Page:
International Journal of Behavioral Research & Psychology (IJBRP)    IJBRP-2332-3000-01-101

Beyond Organic Aetiology: Exploring A Psychocognitive Approach To Gastric Ulceration

Michael O.S. Afolabi1*

1* Centre for Healthcare Ethics,Duquesne University, Pittsburgh, P.A., U.S.A.

*Corresponding Author

Michael O.S. Afolabi,
Global Initiative for Scientific Research & Development,
Ibadan, Oyo State, Nigeria.

Received: July 22, 2013; Accepted: August 08, 2013; Published: August 09, 2013

Citation: Michael O.S. Afolabi (2013)Beyond Organic Aetiology: Exploring A Psychocognitive Approach To Gastric Ulceration. Int J Behav Res Psychol. 1(1), 1-4. doi:

Copyright: Michael O.S. Afolabi© 2013. This is an open-access article distributed under the terms of the Creative Commons Attribution License, which permits unrestricted use, distribution and reproduction in any medium, provided the original author and source are credited.


Pavlov’s classical conditioning experiments brought to the fore how stimuli of purely psychogenic nature mediate and affect cognitive state, hence, shaping physiologic functions. Against this background, I seek to understand how the triad of the brain, the mind and our human experiences (in the context of disease) interact. I attempt a systematic explication of how this interaction may occur in the onset of gastric ulceration. On that note, I argue that a valid psychocognitive frame of reference offers creative insights into how non-pharmacological means may be employed in the clinical palliation of forms of non-organic gastric ulcers.

3.Methods & Goals
4.Conceptual Clarifications
5.The Mind Vis-à-vis Gastric Secretion
6.Thought-Induced Gastric Ulceration Vis-à-vis Classical Conditioning


Gastric Ulceration; Thought; Classical Conditioning.


Ivan Pavlov’s [1] classic experiments on conditioned reflexes as well as the subsequent theory of classical conditioning they engendered highlighted how carefully associating a novel stimulus with a ‘regular’ stimulus can come to substitute for the latter in mediating physiologic functions. That is, the selective dependence of certain physiologic functions upon contextdefined stimuli. Hence, the fascinating experience of dogs exhibiting salivation upon associating bell-ringing with food availability. In modern thought, classical conditioning has been found to be a widespread phenomenon even in humans, its potential for occurring being high in our day-to-day experiences [2].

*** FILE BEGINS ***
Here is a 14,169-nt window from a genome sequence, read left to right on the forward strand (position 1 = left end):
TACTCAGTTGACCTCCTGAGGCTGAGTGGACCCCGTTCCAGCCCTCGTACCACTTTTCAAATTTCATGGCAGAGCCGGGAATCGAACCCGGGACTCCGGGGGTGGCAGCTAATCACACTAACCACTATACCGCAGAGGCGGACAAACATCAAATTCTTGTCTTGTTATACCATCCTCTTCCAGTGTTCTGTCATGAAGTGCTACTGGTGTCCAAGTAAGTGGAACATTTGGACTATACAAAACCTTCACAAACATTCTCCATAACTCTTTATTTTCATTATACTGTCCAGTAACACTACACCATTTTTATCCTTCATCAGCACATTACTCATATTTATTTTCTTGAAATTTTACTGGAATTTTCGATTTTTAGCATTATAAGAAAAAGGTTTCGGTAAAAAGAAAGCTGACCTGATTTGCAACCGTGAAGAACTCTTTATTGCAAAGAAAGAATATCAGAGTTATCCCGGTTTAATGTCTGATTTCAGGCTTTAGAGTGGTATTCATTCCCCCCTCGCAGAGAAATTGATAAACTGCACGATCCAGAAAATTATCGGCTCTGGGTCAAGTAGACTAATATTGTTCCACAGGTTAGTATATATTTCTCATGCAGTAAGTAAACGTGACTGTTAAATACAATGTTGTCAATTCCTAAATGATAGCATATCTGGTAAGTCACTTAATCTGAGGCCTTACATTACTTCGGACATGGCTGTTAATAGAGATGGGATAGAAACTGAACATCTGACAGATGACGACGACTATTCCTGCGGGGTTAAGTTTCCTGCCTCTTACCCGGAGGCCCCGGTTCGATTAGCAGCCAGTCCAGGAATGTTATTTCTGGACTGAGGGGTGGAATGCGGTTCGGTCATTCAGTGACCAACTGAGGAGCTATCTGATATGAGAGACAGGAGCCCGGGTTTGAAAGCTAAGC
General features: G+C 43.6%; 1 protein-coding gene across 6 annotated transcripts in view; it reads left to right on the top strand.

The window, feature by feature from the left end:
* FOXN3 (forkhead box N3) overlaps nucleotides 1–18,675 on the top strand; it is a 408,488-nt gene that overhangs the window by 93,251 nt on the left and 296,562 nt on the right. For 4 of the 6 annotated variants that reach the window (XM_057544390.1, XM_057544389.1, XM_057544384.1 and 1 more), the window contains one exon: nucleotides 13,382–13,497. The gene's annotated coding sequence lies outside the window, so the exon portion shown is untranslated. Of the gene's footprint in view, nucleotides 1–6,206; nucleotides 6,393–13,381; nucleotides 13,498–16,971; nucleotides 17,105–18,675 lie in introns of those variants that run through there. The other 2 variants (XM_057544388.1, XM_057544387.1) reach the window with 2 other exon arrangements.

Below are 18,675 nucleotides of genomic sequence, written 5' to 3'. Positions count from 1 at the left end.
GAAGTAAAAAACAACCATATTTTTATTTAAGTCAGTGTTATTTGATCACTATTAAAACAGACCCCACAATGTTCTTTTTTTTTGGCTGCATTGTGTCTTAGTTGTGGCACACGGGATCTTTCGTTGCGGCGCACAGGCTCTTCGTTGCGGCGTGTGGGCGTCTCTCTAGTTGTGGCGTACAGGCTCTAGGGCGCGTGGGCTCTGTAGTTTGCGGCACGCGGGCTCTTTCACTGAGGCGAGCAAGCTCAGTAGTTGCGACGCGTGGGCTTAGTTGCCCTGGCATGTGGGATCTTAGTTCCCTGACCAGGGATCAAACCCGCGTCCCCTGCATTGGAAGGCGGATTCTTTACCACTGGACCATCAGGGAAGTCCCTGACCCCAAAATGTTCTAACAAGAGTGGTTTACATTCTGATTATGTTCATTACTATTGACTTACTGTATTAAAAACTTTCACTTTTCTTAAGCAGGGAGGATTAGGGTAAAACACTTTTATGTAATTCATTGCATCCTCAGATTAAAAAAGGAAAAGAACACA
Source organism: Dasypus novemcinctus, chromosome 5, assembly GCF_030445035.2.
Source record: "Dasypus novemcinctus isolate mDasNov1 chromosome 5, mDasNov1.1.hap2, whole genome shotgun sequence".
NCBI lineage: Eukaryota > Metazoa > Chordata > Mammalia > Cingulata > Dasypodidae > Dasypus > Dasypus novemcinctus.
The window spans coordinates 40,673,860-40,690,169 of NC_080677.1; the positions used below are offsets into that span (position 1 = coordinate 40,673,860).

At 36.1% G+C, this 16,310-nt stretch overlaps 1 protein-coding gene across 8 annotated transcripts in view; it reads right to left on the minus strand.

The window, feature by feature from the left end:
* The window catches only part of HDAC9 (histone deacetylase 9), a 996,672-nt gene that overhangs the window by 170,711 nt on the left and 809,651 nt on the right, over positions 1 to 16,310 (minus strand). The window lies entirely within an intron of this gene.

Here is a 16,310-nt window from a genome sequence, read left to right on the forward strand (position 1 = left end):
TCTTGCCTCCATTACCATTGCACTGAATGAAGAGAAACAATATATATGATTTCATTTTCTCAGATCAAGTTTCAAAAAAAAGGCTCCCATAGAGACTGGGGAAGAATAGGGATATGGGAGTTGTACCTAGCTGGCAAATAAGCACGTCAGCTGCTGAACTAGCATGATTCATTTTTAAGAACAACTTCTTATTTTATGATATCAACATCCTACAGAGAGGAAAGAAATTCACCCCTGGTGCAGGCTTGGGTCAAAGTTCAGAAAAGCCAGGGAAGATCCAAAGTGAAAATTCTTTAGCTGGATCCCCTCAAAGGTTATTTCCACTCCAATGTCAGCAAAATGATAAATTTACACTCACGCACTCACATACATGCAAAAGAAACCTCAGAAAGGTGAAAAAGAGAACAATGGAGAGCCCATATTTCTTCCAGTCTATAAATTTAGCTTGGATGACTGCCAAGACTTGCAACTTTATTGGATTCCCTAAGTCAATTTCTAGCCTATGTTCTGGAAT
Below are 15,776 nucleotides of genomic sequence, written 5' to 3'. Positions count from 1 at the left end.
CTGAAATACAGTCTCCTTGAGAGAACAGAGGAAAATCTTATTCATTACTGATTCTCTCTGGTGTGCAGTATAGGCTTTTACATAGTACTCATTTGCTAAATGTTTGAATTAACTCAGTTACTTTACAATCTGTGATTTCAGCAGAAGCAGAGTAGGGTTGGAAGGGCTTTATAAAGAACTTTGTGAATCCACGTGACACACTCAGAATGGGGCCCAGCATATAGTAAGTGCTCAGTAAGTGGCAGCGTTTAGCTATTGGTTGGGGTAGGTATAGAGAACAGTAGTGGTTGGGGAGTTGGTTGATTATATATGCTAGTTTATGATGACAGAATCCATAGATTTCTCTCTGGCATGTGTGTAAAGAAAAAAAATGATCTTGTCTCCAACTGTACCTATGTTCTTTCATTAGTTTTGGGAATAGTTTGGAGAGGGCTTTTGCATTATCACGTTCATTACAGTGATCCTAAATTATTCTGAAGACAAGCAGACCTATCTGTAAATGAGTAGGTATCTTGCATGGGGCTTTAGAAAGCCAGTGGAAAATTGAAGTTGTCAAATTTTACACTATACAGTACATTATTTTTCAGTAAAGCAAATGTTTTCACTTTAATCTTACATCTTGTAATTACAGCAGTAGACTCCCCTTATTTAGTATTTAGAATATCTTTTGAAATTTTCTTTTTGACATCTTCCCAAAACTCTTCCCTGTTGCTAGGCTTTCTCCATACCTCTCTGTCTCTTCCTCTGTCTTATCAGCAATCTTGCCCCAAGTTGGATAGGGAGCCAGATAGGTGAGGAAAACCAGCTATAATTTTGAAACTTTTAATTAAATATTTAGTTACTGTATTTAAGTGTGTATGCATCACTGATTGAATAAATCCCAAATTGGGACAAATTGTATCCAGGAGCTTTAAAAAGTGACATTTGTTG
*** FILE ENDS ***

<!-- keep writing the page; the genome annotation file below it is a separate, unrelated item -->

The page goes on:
While classical conditioning has been known to occur in humans since the time of Pavlov [3], it has been hitherto explicated in a manner determined by purely external stimuli. In this essay, I argue that applied to humans, and under a given set of conditions; the Pavlovian notion may be extended to the realm of the mind as a region of stimuli production, association and, hence, a region where conditioning can occur. In other words, I advance the thesis that intrinsic stimuli from within may establish classical conditioning. On this note, I attempt to forge a conceptual nexus around the triad of the brain, the mind and our human experiences in the context the possible onset of gastric ulceration.

Indeed, if infection with Helicobacter pylori is neither sufficient nor necessary for the development of gastric ulcer disease [4], and if gastric ulceration has still been observed in patients who do not demonstrate significant overuse of non-steroidal anti-inflammatory drugs (NSAIDS); it is only proper to commence locating the aetiological agents in previously unexplained cases elsewhere. It may be noted that previous attempts to look elsewhere in relation to the organic aetiology of gastric ulceration have focused on stress. Stress, in this sense, conveys the idea of a physical or psychological stimulus (occupational overwork, bereavement, divorce et cetera) which alters the homeostatic mechanisms of the body, generating a ‘load’ which may either be handled, and, when not, lead to disease. In relation to gastric ulceration, psychophysiological studies have shown chronic psychological stress to be associated with hypersecretion of gastric hydrochloric acid, which falls upon abatement of the stressful state [7]. The stress idea is however not central to the idea raised in this paper.

Methods & Goals

This essay employs the method of archival research. It attempts a systematic harmonization of notions derived from varied academic disciplines such as physiology, gastroenterology, and neurobiology. It offers an analytic examination of how the mind may influence the disease experience in the onset of gastric ulceration. Against this template, it seeks creative insights into the feasibility of employing psychocognitive means for the clinical palliation of forms of gastric ulceration that have been hard to explain with recourse to organic aetiology.

Conceptual Clarifications